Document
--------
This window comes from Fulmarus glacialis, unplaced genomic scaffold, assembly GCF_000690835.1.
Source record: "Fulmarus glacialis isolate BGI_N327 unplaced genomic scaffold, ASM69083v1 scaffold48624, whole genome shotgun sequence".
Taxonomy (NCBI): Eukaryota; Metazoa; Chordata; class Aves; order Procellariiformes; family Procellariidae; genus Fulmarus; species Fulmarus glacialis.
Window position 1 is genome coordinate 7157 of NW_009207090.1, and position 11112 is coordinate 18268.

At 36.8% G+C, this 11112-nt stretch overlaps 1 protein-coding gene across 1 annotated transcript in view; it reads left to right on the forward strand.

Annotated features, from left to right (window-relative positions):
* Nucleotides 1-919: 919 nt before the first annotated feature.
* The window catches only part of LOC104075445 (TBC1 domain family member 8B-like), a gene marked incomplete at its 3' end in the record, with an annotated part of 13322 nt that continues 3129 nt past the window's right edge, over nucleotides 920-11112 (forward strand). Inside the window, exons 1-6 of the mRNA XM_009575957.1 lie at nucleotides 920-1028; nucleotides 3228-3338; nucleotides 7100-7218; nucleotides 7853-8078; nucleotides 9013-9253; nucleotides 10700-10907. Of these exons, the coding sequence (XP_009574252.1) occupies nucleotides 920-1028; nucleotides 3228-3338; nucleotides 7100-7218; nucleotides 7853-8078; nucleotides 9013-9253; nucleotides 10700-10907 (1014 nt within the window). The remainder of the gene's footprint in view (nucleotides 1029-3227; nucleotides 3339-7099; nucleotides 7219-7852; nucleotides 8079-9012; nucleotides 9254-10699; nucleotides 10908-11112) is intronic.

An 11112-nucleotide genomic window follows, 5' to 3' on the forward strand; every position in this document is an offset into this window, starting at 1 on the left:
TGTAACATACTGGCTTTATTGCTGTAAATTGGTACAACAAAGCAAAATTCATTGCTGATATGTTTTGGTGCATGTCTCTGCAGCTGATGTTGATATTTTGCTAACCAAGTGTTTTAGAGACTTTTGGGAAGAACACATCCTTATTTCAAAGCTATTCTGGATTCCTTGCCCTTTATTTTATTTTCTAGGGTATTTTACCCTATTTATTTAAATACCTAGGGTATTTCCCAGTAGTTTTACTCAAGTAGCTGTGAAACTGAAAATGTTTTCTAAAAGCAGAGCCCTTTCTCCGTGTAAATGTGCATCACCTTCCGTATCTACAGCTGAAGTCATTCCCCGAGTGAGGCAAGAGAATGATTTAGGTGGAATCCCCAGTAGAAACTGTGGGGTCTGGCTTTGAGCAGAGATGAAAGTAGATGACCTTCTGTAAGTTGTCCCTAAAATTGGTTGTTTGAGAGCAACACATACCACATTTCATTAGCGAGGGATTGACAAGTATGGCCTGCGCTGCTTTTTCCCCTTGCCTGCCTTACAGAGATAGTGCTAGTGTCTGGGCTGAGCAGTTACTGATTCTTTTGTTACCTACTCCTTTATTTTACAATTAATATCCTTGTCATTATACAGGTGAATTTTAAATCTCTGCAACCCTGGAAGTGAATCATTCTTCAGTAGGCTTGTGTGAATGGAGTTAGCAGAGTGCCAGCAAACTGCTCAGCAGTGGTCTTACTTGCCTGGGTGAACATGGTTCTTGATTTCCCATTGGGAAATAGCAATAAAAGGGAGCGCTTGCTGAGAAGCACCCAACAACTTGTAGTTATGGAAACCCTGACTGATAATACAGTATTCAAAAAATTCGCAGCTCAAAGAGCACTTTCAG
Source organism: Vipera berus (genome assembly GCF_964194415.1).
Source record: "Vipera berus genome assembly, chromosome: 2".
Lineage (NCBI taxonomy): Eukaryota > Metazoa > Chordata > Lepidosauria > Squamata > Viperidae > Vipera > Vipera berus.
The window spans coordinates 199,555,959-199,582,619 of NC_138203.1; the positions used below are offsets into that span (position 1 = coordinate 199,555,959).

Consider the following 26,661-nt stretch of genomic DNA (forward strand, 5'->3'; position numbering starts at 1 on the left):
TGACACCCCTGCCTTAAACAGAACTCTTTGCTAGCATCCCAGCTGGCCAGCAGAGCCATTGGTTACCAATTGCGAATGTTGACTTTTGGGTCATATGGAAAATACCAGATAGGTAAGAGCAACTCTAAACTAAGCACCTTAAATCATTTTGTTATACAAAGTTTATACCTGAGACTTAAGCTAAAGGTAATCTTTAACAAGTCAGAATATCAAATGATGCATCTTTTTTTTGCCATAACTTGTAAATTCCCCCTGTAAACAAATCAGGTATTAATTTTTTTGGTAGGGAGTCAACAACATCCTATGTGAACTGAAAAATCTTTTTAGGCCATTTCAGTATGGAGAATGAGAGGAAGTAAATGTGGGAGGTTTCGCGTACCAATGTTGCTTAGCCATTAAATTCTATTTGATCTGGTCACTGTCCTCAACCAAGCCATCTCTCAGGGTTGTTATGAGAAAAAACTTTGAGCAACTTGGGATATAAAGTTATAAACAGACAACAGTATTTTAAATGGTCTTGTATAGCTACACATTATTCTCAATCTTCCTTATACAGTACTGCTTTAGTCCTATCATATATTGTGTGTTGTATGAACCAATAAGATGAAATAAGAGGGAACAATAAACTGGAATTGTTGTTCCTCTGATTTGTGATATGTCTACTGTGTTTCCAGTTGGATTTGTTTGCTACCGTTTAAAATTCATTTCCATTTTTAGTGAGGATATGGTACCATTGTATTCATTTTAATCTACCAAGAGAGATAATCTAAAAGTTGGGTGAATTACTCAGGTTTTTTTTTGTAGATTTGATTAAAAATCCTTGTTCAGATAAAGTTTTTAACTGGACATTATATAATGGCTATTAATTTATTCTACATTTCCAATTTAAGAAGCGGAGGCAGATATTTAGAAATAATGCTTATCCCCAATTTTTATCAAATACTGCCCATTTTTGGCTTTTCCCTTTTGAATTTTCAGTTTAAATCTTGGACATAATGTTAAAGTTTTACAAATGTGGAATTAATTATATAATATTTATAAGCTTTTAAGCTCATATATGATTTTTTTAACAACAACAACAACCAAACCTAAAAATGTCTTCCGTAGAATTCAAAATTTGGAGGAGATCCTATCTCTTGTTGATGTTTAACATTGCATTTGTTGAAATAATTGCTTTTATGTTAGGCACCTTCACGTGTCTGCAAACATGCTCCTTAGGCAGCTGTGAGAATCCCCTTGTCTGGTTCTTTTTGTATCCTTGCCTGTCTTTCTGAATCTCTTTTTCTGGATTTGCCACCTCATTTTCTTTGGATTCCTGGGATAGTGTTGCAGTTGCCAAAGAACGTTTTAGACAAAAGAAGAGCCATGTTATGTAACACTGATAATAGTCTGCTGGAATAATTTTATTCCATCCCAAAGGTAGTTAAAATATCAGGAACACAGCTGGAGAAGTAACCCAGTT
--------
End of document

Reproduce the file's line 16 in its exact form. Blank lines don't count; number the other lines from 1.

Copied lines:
TGACACCCCTGCCTTAAACAGAACTCTTTGCTAGCATCCCAGCTGGCCAGCAGAGCCATTGGTTACCAATTGCGAATGTTGACTTTTGGGTCATATGGAAAATACCAGATAGGTAAGAGCAACTCTAAACTAAGCACCTTAAATCATTTTGTTATACAAAGTTTATACCTGAGACTTAAGCTAAAGGTAATCTTTAACAAGTCAGAATATCAAATGATGCATCTTTTTTTTGCCATAACTTGTAAATTCCCCCTGTAAACAAATCAGGTATTAATTTTTTTGGTAGGGAGTCAACAACATCCTATGTGAACTGAAAAATCTTTTTAGGCCATTTCAGTATGGAGAATGAGAGGAAGTAAATGTGGGAGGTTTCGCGTACCAATGTTGCTTAGCCATTAAATTCTATTTGATCTGGTCACTGTCCTCAACCAAGCCATCTCTCAGGGTTGTTATGAGAAAAAACTTTGAGCAACTTGGGATATAAAGTTATAAACAGACAACAGTATTTTAAATGGTCTTGTATAGCTACACATTATTCTCAATCTTCCTTATACAGTACTGCTTTAGTCCTATCATATATTGTGTGTTGTATGAACCAATAAGATGAAATAAGAGGGAACAATAAACTGGAATTGTTGTTCCTCTGATTTGTGATATGTCTACTGTGTTTCCAGTTGGATTTGTTTGCTACCGTTTAAAATTCATTTCCATTTTTAGTGAGGATATGGTACCATTGTATTCATTTTAATCTACCAAGAGAGATAATCTAAAAGTTGGGTGAATTACTCAGGTTTTTTTTTGTAGATTTGATTAAAAATCCTTGTTCAGATAAAGTTTTTAACTGGACATTATATAATGGCTATTAATTTATTCTACATTTCCAATTTAAGAAGCGGAGGCAGATATTTAGAAATAATGCTTATCCCCAATTTTTATCAAATACTGCCCATTTTTGGCTTTTCCCTTTTGAATTTTCAGTTTAAATCTTGGACATAATGTTAAAGTTTTACAAATGTGGAATTAATTATATAATATTTATAAGCTTTTAAGCTCATATATGATTTTTTTAACAACAACAACAACCAAACCTAAAAATGTCTTCCGTAGAATTCAAAATTTGGAGGAGATCCTATCTCTTGTTGATGTTTAACATTGCATTTGTTGAAATAATTGCTTTTATGTTAGGCACCTTCACGTGTCTGCAAACATGCTCCTTAGGCAGCTGTGAGAATCCCCTTGTCTGGTTCTTTTTGTATCCTTGCCTGTCTTTCTGAATCTCTTTTTCTGGATTTGCCACCTCATTTTCTTTGGATTCCTGGGATAGTGTTGCAGTTGCCAAAGAACGTTTTAGACAAAAGAAGAGCCATGTTATGTAACACTGATAATAGTCTGCTGGAATAATTTTATTCCATCCCAAAGGTAGTTAAAATATCAGGAACACAGCTGGAGAAGTAACCCAGTT